Mr. Laqueur found in Mr. Robinson’s book a few inconsequential mistakes and believes that more could be found by “a team of researchers.” Actually, the book abounds in monumental errors, of which I can give here only two representative examples. The first concerns the Nazi legal system, a clear understanding of which was of course of the greatest importance for the Jerusalem trial. The second deals with the widespread anti-Semitism in Europe prior to Nazi occupation, because this was an important contributing factor to the success of the Final Solution.
The discussion of the Nazi legal system occurs on pp. 274-276 of Robinson’s book, and only after having read these pages did it dawn upon me that the case for the prosecution had been presented in honest ignorance of it. That this legal system was actually criminal did not make it any less “legal” for those who lived in the country. Robinson obviously never heard of the famous Nazi slogan, Führerworte haben Gesetzes Kraft, “the Führer’s words have the force of law,” because he does not recognize it in the English paraphrase. Hence, he does not know that the Führer’s orders, whether given orally or in writing, “canceled all written law” (Hans Buchheim). He therefore believes that the sections in the German ‘Criminal Code dealing with murder made Hitler’s order “illegal,” and is in doubt “whether [the order for the Final Solution] emanated from Hitler or Himmler” (p. 371). Only a “specialist,” as Mr. Laqueur would put it, can judge how fantastic this doubt is. That many of these orders were secret is a matter of course, but this by no means prevented them from being legally binding, because, contrary to what Mr. Robinson thinks, promulgation was not “the very essence of the binding force of law” in Nazi Germany; he simply does not know that there exist five fat volumes of Verfügungen, Anordnungen, Bekanntgaben (Decrees, Ordinance, Notices) which regulated very important areas in the life of the German people and still were classified as “top secret.” (Four of these volumes, published by the Parteikanzlei, are available in the archives of the Hoover Library.) In short, the order for the Final Solution was binding law in Nazi Germany because Germany had become a criminal state, and nothing could be more preposterous than to assert that it “constituted nothing but an illegal secret promise of the Führer of immunity from prosecution.”
In my discussion of the situation in the Netherlands, I stated that “the prewar Dutch government had officially declared [Jewish refugees] to be ‘undesirable’.” Mr. Robinson declares categorically as usual: “This never happened,” because he never heard of the circular letter, issued by the Dutch government on May 7, 1938, in which refugees are declared to be “undesirable aliens.” I would not have mentioned this if it were merely a factual error, but the point of the matter is that the attitude of the Dutch government was only more outspoken than that of other European countries. Refugees, and especially Jewish refugees, were “undesirable” all over Europe, and Mr. Robinson tries in all instances to present the situation of Jews in Europe prior to the Nazi occupation in rosy colors. (His only exception to the rule is Italy where anti-Semitic legislation actually was enacted, in 1938, only under pressure from Berlin—the evidence is too well known to be quoted. For reasons best known to Mr. Robinson, I suddenly stand accused of “whitewashing Mussolini.”) The rampant Jew-hatred in Eastern Europe and the rapidly growing anti-Semitism in Western Europe can be interpreted and explained in many different ways, but there is no doubt about the extent to which it facilitated later Hitler’s Final Solution. This attempt to deny the historical truth is especially noticeable in Mr. Robinson’s discussion of Rumania. The drift of his argument is to accuse me of “minimizing German influence in Rumania’s Judenpolitik,” and to deny, in the face of all evidence, that Rumania, in the words of Reitlinger, was the “nation which began its deportations to Russia before Hitler had even given the signal, but which was constrained…through jealousy of the Germans.” Mr. Robinson, because of his mistaken notions about scholarship, despises standard works (which explains, incidentally, why he is at a loss to find out how I “know” that Hitler thought Antonescu to be more “radical” than the Nazis (p. 362); I cited a famous remark of Hitler to Goebbels, well known to all “professionals”); he prefers to base his presentation on an admittedly highly “selective” (lückenhafte) collection of documents, prepared for the trial by the United Restitution Organization, a group established to press Jewish claims against Germany; it includes a research department whose raison d’être is of course to “prove” that all initiative during this period came from Berlin, and therefore to “minimize” indigenous anti-Semitism.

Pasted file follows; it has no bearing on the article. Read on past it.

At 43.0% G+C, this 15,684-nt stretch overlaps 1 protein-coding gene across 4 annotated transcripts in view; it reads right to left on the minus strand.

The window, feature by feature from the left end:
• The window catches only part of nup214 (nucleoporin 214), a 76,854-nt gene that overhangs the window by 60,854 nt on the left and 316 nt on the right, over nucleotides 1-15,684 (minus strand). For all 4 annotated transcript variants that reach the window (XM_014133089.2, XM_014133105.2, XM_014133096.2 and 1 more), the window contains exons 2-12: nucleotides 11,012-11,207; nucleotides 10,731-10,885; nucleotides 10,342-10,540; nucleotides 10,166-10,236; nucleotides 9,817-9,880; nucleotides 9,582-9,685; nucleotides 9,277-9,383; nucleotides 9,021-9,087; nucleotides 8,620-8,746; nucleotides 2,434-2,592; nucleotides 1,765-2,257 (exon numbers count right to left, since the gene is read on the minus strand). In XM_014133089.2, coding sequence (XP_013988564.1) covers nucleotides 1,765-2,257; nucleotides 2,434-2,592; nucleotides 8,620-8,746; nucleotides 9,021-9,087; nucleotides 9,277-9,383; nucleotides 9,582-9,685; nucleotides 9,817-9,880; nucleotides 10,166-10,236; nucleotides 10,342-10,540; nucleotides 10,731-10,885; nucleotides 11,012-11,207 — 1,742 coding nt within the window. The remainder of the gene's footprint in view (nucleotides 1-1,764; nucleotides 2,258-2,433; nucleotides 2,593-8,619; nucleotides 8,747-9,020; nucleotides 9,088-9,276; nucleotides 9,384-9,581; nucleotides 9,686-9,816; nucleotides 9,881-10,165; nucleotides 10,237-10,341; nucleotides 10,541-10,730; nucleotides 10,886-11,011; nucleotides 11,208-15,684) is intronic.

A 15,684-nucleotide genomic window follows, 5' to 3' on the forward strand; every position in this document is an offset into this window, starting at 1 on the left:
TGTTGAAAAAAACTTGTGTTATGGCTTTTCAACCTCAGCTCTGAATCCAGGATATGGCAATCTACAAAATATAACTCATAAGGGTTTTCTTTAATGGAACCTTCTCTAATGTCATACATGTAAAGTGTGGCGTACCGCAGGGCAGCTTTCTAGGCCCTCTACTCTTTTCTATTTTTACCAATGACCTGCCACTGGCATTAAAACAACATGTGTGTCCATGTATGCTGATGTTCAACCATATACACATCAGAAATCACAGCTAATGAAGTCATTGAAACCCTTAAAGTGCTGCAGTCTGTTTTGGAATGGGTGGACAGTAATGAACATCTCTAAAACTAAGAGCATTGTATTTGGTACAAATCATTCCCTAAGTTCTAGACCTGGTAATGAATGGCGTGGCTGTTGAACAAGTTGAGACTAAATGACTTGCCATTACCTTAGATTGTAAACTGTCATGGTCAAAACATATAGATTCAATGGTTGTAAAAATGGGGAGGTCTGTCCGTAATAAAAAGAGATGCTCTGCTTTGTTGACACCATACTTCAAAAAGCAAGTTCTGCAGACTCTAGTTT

A major part of Mr. Robinson’s book is devoted to “Jewish Behavior in the Face of Disaster,” which in my book played a minor role. Even the admiring Mr. Laqueur thinks that this chapter is the most disappointing of Robinson’s book. And it is true that much of its space is wasted on proving what nobody ever doubted—namely, that the Jewish Councils were established by the Nazis—as well as on a thesis that no one at all familiar with concentration and extermination camps will ever believe—namely, that there was no deliberate and infernal blurring of the line between victims and executioners. In the center of these sections are the Jewish Councils, and Robinson’s main thesis is expressed in two sentences: First, “Legally and morally, the members of the Jewish Councils can no more be judged accomplices of their Nazi rulers than can a store owner be judged accomplice of an armed robber to whom he surrenders his store at gunpoint” (p. 159, italics added). The worst reproach one could level at the Jewish Councils would indeed be to accuse them of disposing of Jewish lives and properties as though they owned them, and no one to my knowledge has ever dared to go that far before Mr. Robinson, with his inability “to pause for reflection,” appeared on the scene. And since he cannot remember what he wrote on p. 159 when he comes to p. 223, we hear, second, that whoever “accepted appointment to a Council…did so as a rule out of feeling of responsibility,” hence was by no means forced at gunpoint. Mr. Robinson’s second thesis has become common property among writers for the Jewish Establishment. The first thesis had a certain success in New York’s literary circles, partly, to be sure, because they knew absolutely nothing of the whole issue, but partly also, I am afraid, because of a moral obtuseness which Mary McCarthy very pointedly exposed in Partisan Review. (No one, of course, ever combined the two before for obvious reasons.)